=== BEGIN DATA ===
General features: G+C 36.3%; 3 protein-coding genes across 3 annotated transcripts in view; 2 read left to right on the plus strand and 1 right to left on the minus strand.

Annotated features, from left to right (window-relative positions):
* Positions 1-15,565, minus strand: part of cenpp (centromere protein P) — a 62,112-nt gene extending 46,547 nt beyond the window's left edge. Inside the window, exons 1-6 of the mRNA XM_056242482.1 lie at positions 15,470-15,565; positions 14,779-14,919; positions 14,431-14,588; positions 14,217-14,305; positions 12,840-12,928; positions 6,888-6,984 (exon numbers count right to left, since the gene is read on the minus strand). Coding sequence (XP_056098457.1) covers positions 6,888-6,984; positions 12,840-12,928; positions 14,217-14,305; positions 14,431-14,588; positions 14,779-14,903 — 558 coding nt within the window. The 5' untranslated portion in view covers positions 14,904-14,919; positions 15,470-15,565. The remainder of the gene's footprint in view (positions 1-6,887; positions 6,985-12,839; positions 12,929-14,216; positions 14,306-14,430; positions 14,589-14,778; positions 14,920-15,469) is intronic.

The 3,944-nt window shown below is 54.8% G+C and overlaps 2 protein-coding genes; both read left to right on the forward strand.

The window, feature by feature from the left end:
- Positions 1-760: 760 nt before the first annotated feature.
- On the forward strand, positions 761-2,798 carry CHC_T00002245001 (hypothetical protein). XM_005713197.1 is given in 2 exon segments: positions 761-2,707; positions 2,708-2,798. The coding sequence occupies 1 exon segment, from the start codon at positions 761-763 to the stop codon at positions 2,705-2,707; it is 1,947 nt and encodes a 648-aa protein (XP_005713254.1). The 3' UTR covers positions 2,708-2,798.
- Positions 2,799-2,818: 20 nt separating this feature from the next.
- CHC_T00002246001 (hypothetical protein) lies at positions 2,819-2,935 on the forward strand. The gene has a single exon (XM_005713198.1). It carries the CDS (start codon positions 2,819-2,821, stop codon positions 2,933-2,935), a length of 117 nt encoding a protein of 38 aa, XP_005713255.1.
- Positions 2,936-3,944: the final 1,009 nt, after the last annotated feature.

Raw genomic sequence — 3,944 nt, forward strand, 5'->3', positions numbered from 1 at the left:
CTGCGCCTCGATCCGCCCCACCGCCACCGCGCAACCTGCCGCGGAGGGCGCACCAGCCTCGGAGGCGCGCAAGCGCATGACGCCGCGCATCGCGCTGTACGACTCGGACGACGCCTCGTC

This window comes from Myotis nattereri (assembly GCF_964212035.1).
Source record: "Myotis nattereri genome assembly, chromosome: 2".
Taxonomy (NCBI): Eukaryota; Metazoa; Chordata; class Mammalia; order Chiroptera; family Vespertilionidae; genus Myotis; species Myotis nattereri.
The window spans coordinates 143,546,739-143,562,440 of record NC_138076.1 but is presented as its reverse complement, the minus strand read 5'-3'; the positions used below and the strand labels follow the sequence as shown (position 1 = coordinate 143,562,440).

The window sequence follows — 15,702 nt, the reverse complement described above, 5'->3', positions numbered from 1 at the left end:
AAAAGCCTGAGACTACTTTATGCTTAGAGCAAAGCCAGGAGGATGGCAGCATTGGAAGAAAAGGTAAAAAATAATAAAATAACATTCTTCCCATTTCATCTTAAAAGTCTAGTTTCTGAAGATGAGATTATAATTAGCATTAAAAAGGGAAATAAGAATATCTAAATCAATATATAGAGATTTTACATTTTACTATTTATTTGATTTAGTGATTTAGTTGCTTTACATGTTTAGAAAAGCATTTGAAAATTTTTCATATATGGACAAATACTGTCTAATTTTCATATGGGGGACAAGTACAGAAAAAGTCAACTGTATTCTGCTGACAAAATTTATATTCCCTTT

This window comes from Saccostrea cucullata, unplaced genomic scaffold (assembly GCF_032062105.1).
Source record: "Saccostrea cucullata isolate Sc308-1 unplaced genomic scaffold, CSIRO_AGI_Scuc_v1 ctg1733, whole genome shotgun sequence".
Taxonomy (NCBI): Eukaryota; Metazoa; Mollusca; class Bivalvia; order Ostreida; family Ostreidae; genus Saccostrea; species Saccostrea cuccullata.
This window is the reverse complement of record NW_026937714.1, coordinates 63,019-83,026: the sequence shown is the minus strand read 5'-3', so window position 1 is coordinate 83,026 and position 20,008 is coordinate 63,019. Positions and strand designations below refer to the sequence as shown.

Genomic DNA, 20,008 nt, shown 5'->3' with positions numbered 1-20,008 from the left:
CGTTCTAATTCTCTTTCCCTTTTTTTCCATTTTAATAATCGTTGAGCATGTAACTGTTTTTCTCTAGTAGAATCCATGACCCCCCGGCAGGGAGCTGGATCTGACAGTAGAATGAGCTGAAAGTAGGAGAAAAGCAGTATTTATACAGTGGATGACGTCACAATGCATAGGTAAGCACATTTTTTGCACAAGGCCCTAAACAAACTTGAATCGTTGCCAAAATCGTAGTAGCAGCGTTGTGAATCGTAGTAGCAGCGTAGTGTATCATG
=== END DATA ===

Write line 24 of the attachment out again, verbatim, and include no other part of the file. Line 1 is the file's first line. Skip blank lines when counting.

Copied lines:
CGTTCTAATTCTCTTTCCCTTTTTTTCCATTTTAATAATCGTTGAGCATGTAACTGTTTTTCTCTAGTAGAATCCATGACCCCCCGGCAGGGAGCTGGATCTGACAGTAGAATGAGCTGAAAGTAGGAGAAAAGCAGTATTTATACAGTGGATGACGTCACAATGCATAGGTAAGCACATTTTTTGCACAAGGCCCTAAACAAACTTGAATCGTTGCCAAAATCGTAGTAGCAGCGTTGTGAATCGTAGTAGCAGCGTAGTGTATCATG